Installing pfSense on Sophos XG 105 rev. 2
Garo last edited by
Got my hands on a rev. 2 XG 105 appliance and immediately thought this was the perfect little pfSense hardware. Low power consumption, 64GB sata SSD, 2GB ram was upgradable (up to 8GB?), E3826 aes-ni proc, 2 usb 2.0 ports, vga console, 4 gigabit ports(Intel i211). Started on this by factory defaulting the bios and popping in the latest version of pfSense via usb. drive booted up but as soon as I went to install it, the intaller crapped out at some line of command:
atkbdc0: <Keyboard controller> (i8042) at port 0x60,0x64 on isa0 atkbd0: <AT Keyboard> irq 1 onatkbdc0
My first thought was to change all settings in the bios I could think of that would be affecting the bootup. I made changes to anything and everything I could find related to pcie, cpu, storage devices, ACPI, etc.... Same results every time. interupting the boot got the db> prompt, but being new to this, it wasnt any help. I could also get it to give me a fatal trap 30 by pressing ctrl+C when booting, but no significance to me and I couldn't find anything that made sense being new to BSD. The next step was to try some loader.conf modifications and I tried setting up these commands I felt that were related to my errors. Here are the commands I used:
set hint.atkbd.0.disabled=1 set hint atkbdc.0.disabled=1
Awesome, the installer boots now, and even installs to the local drive! woohoo... wait... After pfSense starts up, no interfaces are detected. pfSense will not boot if does not detect at least one NIC. From here, I tried installing freebsd- no dice. Exact same problem. Next, I moved onto Mint, and other distros... they installed perfectly. Even with default or modified bios settings. Everything I threw at it just worked... except BSD or pfSense. I even installed Untangle... Side note- it has a nice interface, but wasn't what I was looking for(I have to admit, their install process is pretty and polished too). Back to the drawing board.. I factory reset the bios again, and reading each setting, I found the one setting that made this work. In the bios, navigate to Advanced > USB Configuration > Port 60/64 Emulation. Flip this to [Disabled.]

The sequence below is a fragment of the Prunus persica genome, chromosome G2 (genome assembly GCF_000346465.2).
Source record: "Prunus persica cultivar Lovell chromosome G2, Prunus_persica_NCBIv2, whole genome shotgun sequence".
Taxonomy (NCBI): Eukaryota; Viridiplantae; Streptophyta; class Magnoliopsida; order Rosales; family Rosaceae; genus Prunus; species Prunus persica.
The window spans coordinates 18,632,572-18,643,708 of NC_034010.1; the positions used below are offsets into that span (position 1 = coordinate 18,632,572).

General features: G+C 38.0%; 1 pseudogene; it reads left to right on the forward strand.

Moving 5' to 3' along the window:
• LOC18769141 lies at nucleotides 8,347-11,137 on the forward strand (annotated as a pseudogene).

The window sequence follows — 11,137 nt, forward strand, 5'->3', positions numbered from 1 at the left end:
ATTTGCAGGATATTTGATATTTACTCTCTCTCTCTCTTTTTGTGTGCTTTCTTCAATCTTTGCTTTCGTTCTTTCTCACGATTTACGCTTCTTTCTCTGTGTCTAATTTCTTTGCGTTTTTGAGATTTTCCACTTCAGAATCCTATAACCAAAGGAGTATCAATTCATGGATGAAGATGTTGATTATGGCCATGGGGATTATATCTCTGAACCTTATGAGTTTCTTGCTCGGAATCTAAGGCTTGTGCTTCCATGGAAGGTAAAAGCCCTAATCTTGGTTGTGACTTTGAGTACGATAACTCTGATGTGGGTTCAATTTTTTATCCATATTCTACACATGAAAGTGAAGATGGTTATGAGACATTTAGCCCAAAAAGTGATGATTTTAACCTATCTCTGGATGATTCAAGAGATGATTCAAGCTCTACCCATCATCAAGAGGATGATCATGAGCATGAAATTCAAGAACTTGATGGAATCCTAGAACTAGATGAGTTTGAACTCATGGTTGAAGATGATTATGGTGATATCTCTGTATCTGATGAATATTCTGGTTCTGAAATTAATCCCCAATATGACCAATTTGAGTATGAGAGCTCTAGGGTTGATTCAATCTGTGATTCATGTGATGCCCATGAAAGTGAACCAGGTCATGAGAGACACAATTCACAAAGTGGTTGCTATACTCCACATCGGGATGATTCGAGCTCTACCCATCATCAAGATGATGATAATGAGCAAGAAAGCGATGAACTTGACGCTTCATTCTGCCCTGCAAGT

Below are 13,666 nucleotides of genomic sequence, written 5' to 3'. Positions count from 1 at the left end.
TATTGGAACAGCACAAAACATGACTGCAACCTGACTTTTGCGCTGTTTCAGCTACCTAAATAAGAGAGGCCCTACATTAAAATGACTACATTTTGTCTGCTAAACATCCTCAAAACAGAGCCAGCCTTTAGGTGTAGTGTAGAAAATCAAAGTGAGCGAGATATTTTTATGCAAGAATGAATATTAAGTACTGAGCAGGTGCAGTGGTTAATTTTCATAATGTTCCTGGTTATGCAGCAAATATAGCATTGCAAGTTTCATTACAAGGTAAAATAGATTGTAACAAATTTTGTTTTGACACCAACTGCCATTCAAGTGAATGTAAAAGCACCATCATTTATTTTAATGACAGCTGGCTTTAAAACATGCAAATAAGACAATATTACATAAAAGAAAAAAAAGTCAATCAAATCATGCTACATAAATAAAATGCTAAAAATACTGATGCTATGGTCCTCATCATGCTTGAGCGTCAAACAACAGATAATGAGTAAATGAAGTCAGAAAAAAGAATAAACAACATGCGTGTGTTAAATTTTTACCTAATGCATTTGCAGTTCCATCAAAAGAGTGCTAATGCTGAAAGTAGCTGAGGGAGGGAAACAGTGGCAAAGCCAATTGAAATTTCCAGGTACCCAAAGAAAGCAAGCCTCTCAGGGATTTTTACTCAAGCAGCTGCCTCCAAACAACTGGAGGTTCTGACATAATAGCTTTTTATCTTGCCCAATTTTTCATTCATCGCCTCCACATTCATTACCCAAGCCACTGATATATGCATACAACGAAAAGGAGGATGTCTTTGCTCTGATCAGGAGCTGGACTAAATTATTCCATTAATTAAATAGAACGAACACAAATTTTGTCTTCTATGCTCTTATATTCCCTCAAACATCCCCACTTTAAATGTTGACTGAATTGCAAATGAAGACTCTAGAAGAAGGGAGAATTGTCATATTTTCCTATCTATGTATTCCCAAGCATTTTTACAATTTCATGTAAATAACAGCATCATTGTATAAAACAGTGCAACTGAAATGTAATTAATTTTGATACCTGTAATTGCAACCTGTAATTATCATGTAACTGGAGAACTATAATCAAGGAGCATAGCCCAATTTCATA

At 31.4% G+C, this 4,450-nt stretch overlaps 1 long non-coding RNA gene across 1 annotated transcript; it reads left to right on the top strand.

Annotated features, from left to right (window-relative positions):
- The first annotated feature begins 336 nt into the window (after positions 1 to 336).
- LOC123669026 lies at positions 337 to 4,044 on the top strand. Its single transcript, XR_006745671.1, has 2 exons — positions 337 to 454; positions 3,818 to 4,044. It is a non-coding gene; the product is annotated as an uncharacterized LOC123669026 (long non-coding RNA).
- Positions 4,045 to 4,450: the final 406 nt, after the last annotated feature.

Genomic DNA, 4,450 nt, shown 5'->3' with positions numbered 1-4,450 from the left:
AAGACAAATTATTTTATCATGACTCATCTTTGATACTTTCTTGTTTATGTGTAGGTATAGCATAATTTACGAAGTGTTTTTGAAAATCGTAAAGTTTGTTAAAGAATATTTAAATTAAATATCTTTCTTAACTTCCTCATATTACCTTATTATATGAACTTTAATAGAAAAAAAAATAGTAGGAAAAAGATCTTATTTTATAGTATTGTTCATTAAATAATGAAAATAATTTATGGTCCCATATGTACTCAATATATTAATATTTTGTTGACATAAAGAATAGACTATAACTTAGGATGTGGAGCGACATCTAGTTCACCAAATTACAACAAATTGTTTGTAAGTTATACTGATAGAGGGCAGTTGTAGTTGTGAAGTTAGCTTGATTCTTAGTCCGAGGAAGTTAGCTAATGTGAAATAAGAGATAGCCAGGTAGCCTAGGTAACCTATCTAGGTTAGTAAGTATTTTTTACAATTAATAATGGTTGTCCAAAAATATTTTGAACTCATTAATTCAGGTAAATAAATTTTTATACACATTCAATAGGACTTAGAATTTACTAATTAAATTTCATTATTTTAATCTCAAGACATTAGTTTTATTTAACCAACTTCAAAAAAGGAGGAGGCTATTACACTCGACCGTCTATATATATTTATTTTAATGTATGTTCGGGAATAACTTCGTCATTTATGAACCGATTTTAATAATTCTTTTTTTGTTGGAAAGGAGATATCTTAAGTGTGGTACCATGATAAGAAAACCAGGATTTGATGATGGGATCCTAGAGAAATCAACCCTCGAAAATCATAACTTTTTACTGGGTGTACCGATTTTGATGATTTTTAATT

After making this one change, pfSense installed perfectly and even boots up. All interfaces are up and so far everything is working. Not sure why this was such an important setting for BSD to flip out, but it does make perfect sense when you review the initial garbage that the BSD boot process spit at me before abruptly rebooting. Apparently, all operating systems except FreeBSD have a tolerance for 60h/64h emulation support... or it could just be this hardware and or this bios. Anyhow, thanks for reading this ranty, and unnecessarily long post. Hopefully this will help somebody repurpose these now aging Sophos XG 105 or even a related XG/SG box with pfSense. I especially like how these little boxes are AES-NI ready and should run 2.5 when the new BSD is released.